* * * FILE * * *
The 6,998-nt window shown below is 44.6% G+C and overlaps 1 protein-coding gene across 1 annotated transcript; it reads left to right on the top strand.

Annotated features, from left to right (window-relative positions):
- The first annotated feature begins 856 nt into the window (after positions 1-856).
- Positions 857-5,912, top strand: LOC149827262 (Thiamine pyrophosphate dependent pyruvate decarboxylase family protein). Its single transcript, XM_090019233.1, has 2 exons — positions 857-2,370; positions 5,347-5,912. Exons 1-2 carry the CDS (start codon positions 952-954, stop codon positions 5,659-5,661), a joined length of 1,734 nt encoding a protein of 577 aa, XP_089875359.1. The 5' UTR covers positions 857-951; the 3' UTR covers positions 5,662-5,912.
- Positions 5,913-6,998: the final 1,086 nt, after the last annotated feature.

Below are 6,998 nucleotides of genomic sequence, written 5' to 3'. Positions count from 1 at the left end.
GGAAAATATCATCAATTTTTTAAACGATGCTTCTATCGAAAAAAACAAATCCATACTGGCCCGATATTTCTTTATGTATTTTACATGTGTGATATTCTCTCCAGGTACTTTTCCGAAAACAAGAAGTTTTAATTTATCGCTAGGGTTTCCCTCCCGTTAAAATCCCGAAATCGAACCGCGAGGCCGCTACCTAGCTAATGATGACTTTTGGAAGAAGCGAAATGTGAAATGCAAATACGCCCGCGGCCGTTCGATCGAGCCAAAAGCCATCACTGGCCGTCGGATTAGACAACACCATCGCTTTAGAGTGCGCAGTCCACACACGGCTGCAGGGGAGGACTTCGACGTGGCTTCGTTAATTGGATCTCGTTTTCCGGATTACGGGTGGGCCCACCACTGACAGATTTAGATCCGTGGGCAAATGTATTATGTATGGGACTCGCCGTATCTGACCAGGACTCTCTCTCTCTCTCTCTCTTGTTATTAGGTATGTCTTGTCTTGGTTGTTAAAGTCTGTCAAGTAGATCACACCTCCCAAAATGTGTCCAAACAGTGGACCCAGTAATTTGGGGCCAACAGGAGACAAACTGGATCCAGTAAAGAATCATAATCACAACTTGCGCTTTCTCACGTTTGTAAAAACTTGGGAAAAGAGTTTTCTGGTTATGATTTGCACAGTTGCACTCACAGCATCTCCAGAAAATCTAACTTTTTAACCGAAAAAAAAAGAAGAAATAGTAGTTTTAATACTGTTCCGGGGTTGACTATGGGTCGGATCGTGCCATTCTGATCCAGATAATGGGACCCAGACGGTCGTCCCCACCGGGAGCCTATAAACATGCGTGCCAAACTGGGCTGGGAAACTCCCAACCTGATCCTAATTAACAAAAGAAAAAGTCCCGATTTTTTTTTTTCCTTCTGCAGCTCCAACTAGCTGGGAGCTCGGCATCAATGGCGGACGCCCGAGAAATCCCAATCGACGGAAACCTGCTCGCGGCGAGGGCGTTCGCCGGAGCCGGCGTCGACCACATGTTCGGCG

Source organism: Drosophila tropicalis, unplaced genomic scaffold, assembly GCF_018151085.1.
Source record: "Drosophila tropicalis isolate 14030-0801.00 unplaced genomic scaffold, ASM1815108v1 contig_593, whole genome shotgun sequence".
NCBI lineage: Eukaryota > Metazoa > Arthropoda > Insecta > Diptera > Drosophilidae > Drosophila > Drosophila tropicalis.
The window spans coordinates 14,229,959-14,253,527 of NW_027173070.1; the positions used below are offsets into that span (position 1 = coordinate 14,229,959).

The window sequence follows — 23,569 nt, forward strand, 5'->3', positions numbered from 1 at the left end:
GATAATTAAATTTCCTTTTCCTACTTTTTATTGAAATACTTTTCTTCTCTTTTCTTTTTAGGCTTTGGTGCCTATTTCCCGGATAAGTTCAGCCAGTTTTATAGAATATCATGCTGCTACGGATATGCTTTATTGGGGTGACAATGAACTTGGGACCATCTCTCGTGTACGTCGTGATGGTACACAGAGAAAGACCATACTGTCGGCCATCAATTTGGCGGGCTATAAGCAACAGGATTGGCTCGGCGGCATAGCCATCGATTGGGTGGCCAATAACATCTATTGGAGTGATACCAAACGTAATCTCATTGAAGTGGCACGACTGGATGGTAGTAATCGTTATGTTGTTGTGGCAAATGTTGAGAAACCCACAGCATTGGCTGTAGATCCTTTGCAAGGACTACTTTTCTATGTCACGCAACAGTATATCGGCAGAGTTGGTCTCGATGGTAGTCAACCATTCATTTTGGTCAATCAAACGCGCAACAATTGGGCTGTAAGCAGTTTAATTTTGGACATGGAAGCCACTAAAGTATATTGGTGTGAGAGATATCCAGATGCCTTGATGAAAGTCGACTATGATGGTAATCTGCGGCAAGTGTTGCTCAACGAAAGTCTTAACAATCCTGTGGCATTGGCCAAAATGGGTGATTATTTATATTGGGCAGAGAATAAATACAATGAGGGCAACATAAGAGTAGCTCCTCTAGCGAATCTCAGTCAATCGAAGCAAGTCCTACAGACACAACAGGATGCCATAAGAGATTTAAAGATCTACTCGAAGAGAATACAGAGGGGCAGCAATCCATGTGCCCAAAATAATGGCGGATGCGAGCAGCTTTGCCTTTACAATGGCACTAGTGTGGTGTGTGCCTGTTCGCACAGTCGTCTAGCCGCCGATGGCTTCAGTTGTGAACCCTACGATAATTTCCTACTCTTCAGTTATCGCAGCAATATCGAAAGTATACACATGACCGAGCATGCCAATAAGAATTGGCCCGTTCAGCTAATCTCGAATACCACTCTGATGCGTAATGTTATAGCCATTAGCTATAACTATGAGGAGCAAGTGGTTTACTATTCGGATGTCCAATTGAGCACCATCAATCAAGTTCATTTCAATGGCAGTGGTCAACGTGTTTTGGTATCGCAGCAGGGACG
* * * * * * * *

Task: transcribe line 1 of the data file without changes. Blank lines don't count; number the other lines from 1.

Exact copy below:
The 6,998-nt window shown below is 44.6% G+C and overlaps 1 protein-coding gene across 1 annotated transcript; it reads left to right on the top strand.